Unlike global testicular infarction, segmental testicular infarction (STI) is an uncommon testicular condition resulting from partial ischemia of the testis. STI commonly affects males between the second and fourth decades of life.1 However, several cases of STI in children have been reported.[1-3]
STI usually presents with acute scrotal pain and may resemble orchido-epididymitis or torsion of the spermatic cord. The condition can, however, present without pain. Sometimes swelling of the testis is present. In early stages palpation of the testis is normal, however, in more advanced cases an indurated testicular mass can be detected.
Partial ischaemia of the testis is thought to be secondary to venous thrombosis, for which various local and systemic disorders have been reported as causal factors. Such factors include sickle cell anemia, polycythemia, vasculitis, iatrogenic vascular injury, trauma, arterial intimal fibroplasia and previous epididymo orchitis.[5-8] Another possible mechanism reported only recently by Adachi et al. is cholesterol embolism-associated STI. However, the majority of cases have been reported as idiopathic.
In this case the patient was initially treated for acute epididymitis with antibiotics by his general physician. Although it may be possible that this patient developed an STI secondary to epididymitis, our patient had no clinical, laboratory, or echographical signs for this condition. In addition, there was no history of systemic disease or genital trauma. In this case therefore, the STI could be considered idiopathic.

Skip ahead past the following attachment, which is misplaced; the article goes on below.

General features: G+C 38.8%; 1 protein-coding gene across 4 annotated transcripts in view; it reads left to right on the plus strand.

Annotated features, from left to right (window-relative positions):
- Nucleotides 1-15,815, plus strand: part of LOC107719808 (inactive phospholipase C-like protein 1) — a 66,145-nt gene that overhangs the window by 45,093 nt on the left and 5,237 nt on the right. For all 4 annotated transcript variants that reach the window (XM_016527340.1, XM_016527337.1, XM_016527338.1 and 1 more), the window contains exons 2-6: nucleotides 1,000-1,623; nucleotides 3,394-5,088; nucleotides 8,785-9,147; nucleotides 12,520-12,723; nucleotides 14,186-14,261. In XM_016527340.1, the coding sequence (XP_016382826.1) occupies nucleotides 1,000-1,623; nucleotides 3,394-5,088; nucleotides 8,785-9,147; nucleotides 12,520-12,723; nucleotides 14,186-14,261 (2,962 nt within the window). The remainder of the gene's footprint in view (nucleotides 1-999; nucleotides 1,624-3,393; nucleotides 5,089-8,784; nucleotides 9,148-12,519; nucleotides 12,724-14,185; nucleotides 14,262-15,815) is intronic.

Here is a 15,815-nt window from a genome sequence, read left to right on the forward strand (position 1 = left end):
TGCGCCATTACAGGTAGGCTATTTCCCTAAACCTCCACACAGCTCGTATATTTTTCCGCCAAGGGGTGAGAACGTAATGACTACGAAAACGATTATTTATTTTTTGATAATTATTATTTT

The majority of cases of STI reported in the literature underwent a (partial) orchiectomy because of the suspicion of malignancy or the need for histology for definitive diagnosis. However, a conservative approach to STI is possible and safe if the diagnosis is reached with a high degree of certainty.[9,10] In this patient we had not reached a high degree of certainty. The age of the patient, the acute onset of pain and negative tumor markers were suggestive of a non malignant condition. However, acute scrotal symptoms may occur in patients with testicular tumors. On the other hand, weight loss of 11 kilograms and the firm mass palpable within the parenchyma were more suggestive of a possible malignancy.
Although ultrasound is the first choice diagnostic tool in evaluating scrotal pain, distinguishing the hypoechogenic lesion from a testicular tumor on ultrasound was difficult in this case. This difficulty in distinguishing between testicular infarction and testicular tumor, especially in small sized lesions, is also reported by other authors.[4,12] STI in adults usually is wedge shaped on ultrasound as is demonstrated by the study of Fernández-Pérez et al. In our patient, the lesion was oval shaped. Several studies have also reported a round morphology. [5,6,13]
Color Doppler ultrasound showed an avascular central zone with several peri-lesional spots with low colour signals. However, on Color Doppler ultrasound it can be difficult to detect increased blood flow in tumors less than 2 cm in size. In any case, the presence of hypervascularity is not specific for the diagnosis of malignancy, because of the frequent hypovascular pattern of testicular tumors. Therefore, an intratesticular tumor could not be excluded in our patient despite the absence of blood flow in the center of the hypoechogenic lesion.